Update to Senate Majority Leader Chuck Schumer Tees Up A Prescription Drug Pricing Plan That Has ‘President’ Manchin’s Blessing.

I know, I know … this could be another prima donna Democratic diva Joe Manchin desperate for attention moment again, he’s making promises he has no intention of ever keeping for media attention, and to run out the clock on the Democratic Party agenda, i.e., August 5. I am the biggest skeptic of this kind of reporting. How many times can people fall for the old Lucy and Charlie Brown with the football shtick?


The Senate returns to work this week, and will be in session from July 11 to August 5. Then the Senate goes on August recess from August 6 to September 5.

Nevertheless, the Washington Post is reporting, Democrats see hope for spending deal with Manchin as Congress returns:

Senate Democrats are redoubling their efforts to finalize a new spending package that could lower health-care costs and combat climate change, hoping to hammer out a long-elusive deal with Sen. Joe Manchin III (D-W.Va.) and bring it to the chamber floor later this month.

A new sense of optimism — and urgency — has set in among party lawmakers nearly seven months after their last attempt to pass a sweeping bill ended in stunning defeat. Piece by piece, Democratic leaders in recent days have started reconstructing their economic ambitions as they race to deliver on a staple element of President Biden’s agenda before the midterm elections in November.

So far, top Democrats have worked out with Manchin new agreements that would cut drug costs for seniors, improve the financial health of Medicare and close a tax loophole that benefits the wealthy. They even have advanced talks around addressing the challenges posed by a faster-warming planet, raising the prospect that they can secure a limited initiative to penalize methane emissions.

Those early agreements have set the stage for Senate Democrats to make an upbeat return to the Capitol on Monday. Manchin is expected to have his next private meeting with Senate Majority Leader Charles E. Schumer (D-N.Y.) early in the week, according to two people familiar with the matter, who spoke on the condition of anonymity to describe the deliberations. They are set to discuss climate as Democrats try to bring one of their thorniest fights with the moderate West Virginian to an end.

Plenty remains unresolved, including the fate of a key program that lowers insurance costs for millions of Americans, raising the prospect that the latest round of talks could collapse much as they did before. [There it is!] Adding to the challenge, Republicans have intensified their opposition in recent days, hoping to apply enough political pressure on Manchin that he walks away from the talks again.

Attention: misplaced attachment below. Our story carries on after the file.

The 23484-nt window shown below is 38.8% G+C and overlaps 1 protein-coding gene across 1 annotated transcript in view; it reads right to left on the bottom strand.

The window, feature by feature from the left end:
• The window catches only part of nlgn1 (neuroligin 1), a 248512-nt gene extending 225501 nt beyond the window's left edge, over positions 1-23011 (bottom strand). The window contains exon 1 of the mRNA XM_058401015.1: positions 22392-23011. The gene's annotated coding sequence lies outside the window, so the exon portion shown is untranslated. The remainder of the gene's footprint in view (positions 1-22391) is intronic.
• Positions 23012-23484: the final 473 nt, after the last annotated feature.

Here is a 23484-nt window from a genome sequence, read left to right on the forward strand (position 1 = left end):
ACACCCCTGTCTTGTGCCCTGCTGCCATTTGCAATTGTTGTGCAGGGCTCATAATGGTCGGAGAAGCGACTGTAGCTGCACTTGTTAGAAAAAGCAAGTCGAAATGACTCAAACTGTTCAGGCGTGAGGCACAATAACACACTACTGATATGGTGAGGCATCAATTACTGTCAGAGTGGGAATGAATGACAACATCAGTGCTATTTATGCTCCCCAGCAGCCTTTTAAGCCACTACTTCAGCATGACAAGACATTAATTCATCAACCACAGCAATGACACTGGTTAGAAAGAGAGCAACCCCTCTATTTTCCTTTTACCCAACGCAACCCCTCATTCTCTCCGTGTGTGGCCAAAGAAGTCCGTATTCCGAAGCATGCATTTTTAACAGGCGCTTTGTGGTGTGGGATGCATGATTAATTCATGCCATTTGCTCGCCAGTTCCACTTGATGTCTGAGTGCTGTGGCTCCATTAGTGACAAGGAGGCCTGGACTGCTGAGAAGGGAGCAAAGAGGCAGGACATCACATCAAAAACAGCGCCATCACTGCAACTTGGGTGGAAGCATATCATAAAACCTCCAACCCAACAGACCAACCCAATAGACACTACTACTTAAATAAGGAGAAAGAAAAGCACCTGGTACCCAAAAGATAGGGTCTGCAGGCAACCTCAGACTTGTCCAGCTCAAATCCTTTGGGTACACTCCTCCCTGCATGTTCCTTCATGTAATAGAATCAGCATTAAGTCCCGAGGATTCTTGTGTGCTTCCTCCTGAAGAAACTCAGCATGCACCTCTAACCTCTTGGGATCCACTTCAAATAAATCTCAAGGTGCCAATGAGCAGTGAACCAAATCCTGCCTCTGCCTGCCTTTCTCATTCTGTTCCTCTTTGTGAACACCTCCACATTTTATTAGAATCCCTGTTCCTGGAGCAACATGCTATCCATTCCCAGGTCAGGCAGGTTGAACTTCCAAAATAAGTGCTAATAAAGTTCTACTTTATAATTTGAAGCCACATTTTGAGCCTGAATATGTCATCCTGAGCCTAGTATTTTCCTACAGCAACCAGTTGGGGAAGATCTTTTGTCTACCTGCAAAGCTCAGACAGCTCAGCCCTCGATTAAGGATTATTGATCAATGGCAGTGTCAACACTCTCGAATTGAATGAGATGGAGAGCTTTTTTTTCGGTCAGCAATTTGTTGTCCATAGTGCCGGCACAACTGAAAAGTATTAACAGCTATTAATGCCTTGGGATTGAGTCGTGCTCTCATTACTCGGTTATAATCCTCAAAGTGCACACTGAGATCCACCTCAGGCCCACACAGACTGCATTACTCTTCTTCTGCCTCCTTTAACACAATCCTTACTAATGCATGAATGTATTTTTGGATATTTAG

“To my friend Joe Manchin from West Virginia, whose vote is going to be necessary for this, I would remind him Joe Biden’s popularity in that state is as low as it is in Wyoming, only 17 percent,” Sen. John Barrasso (R-Wyo.), leader of the Senate Republican Conference, said during an interview on “Fox News Sunday.” He added that Manchin “shouldn’t walk the plank for Joe Biden” politically.

Even if Manchin and members of his party manage to strike a deal, it is guaranteed to be far smaller than Democrats’ original, roughly $2 trillion package, known as the Build Back Better Act, which the senator scuttled last year. The cuts might have been unthinkable earlier in the debate, but many Democrats have come to acknowledge them as the costs of compromise — and feel more hopeful than ever that there is now a pathway to achieve it.

“We’re making real progress, we’re picking up steam, and the central reason is we’re focused on cutting costs and addressing these real pocket book issues on the minds of Americans,” said Sen. Ron Wyden (D-Ore.), chairman of the tax-focused Finance Committee.

“I’m not saying it’s all done, it’s all over and the like,” Wyden later added, “but I do feel more confident about the progress that has been made.”

The debate seemed intractable only months earlier, when Manchin announced on a Sunday news talk show that he could not vote for theoriginal $2 trillion bill to overhaul the country’s health-care, education, immigration, climate and tax laws. Even the White House attacked the senator in response, arguing in unusually stark terms in December that Manchin had made a “breach of his commitments” to Biden.

By spring, however, Democrats had begun the long slog to rethink their agenda — realizing the stakes of failure after they swept into power in Washington on promises to improve Americans’ economic fortunes. A frenzied bout of private meetings began, as Schumer stepped in to negotiate on behalf of Democrats on a smaller deal with Manchin.